When I was a little girl and my mother didn’t want my family to know what she was saying, she spoke in French. I have memories of her and my aunts looking at me, and laughingly saying “grosse fesse”. For the non-French Canadian readers of Jill, it loosely translates to “fat ass”.
In recent studies of eating disordered, college students, the participants were asked to trace the sources of their eating issues and obsessive body focus. The vast majority shared that along with the cultural pressure to be thin, their eating and body disturbances began with a negative comment by a family member, authority figure or peer when they were children. Fast-forward to my adolescence. I’m on the beach on a hot summer day, in long pants and one of my father’s oxford shirts, having lost 45 pounds during my first year at college, and telling a male friend that yes, although had I lost many sizes and pounds, I still had a “fat ass”.
In my family, appearance was a high priority. My mother was a beautiful woman who went to the hair salon weekly and shopped in high-end boutiques. She and my not so fashionable father would subtly and not to subtly comment on the size and shape of relatives, friends, and strangers. I learned very early that thin, attractive women hold power. But, I was short and fat, although with such a pretty face.
When I first sit with my adolescent and young adult clients, I ask them when they first became aware of their focus on controlling their food intake and their bodies. Most of them state that they heard negative remarks about their eating and/ or their bodies from family members. The vast majority grew up with mothers who have or had their own struggles with feeling loved and accepted in the bodies they’re in.
Am I blaming those mothers? Am I blaming us? Absolutely not! We, too, grew up in a culture that promotes “body beautiful” at any cost.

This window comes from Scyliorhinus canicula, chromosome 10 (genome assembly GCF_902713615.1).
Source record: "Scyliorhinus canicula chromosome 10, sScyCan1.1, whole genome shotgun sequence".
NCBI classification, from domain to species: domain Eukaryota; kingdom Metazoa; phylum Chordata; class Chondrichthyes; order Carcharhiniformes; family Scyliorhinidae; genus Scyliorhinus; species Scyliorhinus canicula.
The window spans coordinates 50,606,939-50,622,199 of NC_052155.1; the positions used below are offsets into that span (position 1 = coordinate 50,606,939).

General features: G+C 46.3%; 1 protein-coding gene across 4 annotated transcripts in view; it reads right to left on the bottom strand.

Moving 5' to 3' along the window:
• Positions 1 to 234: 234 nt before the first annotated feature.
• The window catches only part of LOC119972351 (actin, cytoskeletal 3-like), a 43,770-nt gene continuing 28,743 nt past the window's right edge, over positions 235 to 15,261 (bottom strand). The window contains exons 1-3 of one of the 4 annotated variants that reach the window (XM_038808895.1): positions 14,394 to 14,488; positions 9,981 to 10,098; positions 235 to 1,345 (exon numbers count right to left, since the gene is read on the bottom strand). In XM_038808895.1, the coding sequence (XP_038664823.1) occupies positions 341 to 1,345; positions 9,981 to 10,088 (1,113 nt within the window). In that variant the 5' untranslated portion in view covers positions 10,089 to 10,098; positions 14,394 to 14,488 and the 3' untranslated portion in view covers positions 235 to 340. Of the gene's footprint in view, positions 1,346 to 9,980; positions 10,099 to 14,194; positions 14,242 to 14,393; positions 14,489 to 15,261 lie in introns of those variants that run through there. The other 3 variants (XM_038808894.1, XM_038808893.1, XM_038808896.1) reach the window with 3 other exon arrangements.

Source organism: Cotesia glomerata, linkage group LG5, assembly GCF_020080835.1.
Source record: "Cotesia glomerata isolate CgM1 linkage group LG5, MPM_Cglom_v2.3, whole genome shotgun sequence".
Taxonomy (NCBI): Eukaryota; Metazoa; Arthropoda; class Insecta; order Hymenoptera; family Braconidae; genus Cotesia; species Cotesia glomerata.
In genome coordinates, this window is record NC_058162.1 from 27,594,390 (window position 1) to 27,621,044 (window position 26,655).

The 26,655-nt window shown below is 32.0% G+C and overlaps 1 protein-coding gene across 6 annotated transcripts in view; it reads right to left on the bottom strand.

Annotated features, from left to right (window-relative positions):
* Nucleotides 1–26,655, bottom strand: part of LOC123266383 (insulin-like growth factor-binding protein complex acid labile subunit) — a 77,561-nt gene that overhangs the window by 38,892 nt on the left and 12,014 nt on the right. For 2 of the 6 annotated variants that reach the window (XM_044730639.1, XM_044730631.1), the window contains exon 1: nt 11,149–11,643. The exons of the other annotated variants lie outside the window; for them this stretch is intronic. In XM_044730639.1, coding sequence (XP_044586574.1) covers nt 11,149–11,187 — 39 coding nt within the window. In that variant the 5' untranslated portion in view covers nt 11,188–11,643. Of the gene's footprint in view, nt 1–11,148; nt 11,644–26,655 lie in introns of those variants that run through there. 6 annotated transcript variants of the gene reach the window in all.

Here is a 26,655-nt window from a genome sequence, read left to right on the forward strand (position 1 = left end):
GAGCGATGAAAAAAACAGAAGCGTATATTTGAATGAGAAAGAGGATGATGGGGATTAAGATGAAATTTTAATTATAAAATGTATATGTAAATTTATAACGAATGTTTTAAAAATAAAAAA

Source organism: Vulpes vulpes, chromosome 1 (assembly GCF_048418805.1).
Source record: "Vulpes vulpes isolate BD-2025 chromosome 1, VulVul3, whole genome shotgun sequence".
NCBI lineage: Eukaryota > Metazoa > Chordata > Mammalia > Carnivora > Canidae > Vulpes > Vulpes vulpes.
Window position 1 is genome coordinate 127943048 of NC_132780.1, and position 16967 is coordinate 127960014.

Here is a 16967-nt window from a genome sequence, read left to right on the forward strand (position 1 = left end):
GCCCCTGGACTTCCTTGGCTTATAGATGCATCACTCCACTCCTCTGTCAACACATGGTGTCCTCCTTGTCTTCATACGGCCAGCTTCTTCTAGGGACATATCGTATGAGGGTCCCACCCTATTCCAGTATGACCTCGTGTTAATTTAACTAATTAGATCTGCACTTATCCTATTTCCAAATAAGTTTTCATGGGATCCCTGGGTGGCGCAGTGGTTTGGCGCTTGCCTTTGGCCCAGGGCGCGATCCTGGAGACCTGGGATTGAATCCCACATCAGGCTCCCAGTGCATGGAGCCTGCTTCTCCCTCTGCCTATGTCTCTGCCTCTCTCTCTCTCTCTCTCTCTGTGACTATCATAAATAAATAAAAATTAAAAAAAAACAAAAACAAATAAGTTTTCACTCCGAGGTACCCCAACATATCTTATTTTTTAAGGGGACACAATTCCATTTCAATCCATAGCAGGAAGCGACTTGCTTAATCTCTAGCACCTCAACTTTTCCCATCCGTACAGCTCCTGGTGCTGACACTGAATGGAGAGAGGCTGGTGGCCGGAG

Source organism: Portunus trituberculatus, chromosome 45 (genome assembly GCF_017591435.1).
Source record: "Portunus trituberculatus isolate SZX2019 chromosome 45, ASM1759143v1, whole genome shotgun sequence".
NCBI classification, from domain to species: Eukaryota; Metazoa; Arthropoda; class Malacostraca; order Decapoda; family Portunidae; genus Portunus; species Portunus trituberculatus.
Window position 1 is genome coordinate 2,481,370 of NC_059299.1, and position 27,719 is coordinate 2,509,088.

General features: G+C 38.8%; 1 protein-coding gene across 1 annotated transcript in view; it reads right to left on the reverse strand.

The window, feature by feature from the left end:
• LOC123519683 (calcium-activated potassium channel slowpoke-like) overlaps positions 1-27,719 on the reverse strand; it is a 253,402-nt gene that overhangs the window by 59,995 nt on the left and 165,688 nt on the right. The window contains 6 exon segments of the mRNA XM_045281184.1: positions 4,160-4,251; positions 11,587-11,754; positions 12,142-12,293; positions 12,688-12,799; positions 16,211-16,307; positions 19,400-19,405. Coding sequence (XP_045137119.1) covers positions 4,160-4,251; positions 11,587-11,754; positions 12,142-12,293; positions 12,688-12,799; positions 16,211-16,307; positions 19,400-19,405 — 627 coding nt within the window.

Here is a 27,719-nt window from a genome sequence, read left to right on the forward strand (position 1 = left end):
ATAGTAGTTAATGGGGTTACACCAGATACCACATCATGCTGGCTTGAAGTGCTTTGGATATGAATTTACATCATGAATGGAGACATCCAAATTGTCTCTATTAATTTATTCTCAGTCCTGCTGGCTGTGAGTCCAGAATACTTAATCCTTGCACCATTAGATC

However, it’s time for us to examine our own beliefs about our bodies, and how we communicate those to our daughters (and sons). Are we expecting the multi-billion diet industry to promote body acceptance and attuned eating? Don’t hold your breath, dear readers! Only we can change the cultural landscape by changing the attitudes we hold, and the words we choose when talking to ourselves and to our daughters.
During my mammogram last year, the tech and I struck up a conversation about body image. Her thirteen year old daughter had shown her a picture of a model in a fashion magazine and said “I’m fat. I need to go on a diet”. Mom, the woman making my right breast into a pancake, took her daughter to the computer and gave her a lesson in airbrushing and photoshop. Her daughter, referring to the picture of the model, exclaimed, “She’s not real. She’s fake!” I don’t remember your name, mom, but you’re my hero and a role model for us all!
Ilene Leshinsky is a licensed clinical social worker with over 15 years of counseling experience. In her Plattsburgh-based private practice, she works with women who desire more joy and fulfillment in their lives. Ilene’s BodySense program is open to women of all ages who want freedom from food and body obsessions and who want to develop a peaceful relationship with food and their bodies. Ilene can be reached at 518-570-6164, firstname.lastname@example.org or www.ileneleshinsky.com.